The research team found that the families of children with ASD were more likely to develop financial difficulties in the face of their child's medical expenses.
As well, ASD families were more likely than other special-needs families to have their child's health-care needs go unattended or delayed, while facing insufficiencies or obstacles in terms of getting the medical care they needed.
"There were no differences [across special-needs groups] in having a usual source of care or having a personal provider or nurse," Kogan noted. "But where the special problems show up for families with autistic children is when they get beyond the primary point of contact. Then there's a difficulty getting referrals, coordinating care, and dealing with unmet needs for family support services."
In terms of the particular financial hardship associated with caring for an ASD child, the researchers noted that 57 percent of such families had to reduce or stop working because of their child's needs. This compared with 36 percent and 17 percent, respectively, among parents in the second and third special-needs groups.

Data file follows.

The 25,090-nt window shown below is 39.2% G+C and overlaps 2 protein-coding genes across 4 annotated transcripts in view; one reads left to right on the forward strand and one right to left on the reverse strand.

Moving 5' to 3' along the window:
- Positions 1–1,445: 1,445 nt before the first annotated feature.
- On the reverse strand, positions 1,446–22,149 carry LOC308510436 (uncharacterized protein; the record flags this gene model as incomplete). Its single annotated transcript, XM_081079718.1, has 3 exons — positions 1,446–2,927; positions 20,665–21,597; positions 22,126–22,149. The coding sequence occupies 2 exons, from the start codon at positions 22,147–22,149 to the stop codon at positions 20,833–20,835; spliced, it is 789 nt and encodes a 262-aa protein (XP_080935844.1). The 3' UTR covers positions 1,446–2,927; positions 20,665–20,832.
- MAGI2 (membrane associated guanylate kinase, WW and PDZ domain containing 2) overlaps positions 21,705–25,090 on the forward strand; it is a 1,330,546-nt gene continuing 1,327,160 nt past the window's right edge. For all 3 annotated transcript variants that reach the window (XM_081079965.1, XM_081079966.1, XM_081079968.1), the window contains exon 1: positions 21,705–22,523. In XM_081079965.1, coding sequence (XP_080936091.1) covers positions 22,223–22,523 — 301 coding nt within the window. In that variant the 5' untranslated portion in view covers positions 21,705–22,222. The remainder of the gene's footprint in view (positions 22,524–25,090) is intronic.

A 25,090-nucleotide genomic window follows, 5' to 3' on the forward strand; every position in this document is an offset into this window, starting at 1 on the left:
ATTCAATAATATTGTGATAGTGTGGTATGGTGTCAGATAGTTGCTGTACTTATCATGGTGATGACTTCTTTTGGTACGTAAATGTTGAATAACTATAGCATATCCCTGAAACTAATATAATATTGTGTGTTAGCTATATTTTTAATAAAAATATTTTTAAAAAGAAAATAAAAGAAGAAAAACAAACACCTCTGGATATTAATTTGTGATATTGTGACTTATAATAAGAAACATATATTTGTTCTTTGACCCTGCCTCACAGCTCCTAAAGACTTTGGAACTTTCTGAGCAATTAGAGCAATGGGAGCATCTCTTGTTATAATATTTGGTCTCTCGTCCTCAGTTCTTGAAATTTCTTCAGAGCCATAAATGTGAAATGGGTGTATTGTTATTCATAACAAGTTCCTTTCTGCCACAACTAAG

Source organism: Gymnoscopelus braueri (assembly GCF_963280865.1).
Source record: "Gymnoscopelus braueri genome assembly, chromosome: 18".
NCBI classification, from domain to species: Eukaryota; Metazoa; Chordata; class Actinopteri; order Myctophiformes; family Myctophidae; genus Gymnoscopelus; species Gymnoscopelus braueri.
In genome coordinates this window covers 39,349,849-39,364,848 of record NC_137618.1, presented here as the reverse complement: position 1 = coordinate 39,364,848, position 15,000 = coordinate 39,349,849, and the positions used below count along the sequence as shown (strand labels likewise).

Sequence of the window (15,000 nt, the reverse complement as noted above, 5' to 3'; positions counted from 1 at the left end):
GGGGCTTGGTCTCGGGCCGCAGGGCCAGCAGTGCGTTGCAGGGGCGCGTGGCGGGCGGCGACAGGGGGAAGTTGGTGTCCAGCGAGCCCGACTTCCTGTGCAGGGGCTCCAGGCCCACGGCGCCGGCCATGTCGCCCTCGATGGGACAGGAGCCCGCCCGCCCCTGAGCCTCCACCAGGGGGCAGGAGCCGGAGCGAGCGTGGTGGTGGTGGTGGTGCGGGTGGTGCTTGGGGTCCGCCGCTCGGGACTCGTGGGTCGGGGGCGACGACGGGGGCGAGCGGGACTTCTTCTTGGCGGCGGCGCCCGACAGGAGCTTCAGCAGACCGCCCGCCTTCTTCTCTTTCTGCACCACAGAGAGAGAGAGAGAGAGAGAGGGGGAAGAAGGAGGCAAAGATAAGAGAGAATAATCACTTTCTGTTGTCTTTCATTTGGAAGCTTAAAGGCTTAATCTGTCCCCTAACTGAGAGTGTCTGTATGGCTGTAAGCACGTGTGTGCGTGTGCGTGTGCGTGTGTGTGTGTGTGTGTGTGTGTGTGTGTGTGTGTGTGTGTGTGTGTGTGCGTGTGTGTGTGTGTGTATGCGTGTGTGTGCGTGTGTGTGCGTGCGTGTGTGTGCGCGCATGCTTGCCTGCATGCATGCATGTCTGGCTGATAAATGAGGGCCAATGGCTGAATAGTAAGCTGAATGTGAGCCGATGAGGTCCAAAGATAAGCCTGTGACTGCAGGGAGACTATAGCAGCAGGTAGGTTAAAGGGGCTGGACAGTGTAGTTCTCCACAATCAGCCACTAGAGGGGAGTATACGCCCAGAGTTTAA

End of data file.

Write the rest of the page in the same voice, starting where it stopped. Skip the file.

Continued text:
These parents were also found to be more likely than parents in the other groups to have spent 10 or more hours per week giving or arranging care for their child -- care which cost more than $1,000 out-of-pocket in the prior year.
Laura Bono -- former chair of the National Autism Association, and herself the mother of an autistic teenager -- said she was not surprised by the findings, and noted that the emotional and financial demands placed on parents of autistic children are "absolutely enormous and stressful."
"Of course, I don't want to minimize the responsibilities related to caring for children with any other special need," she said. "But the level of functionality amo
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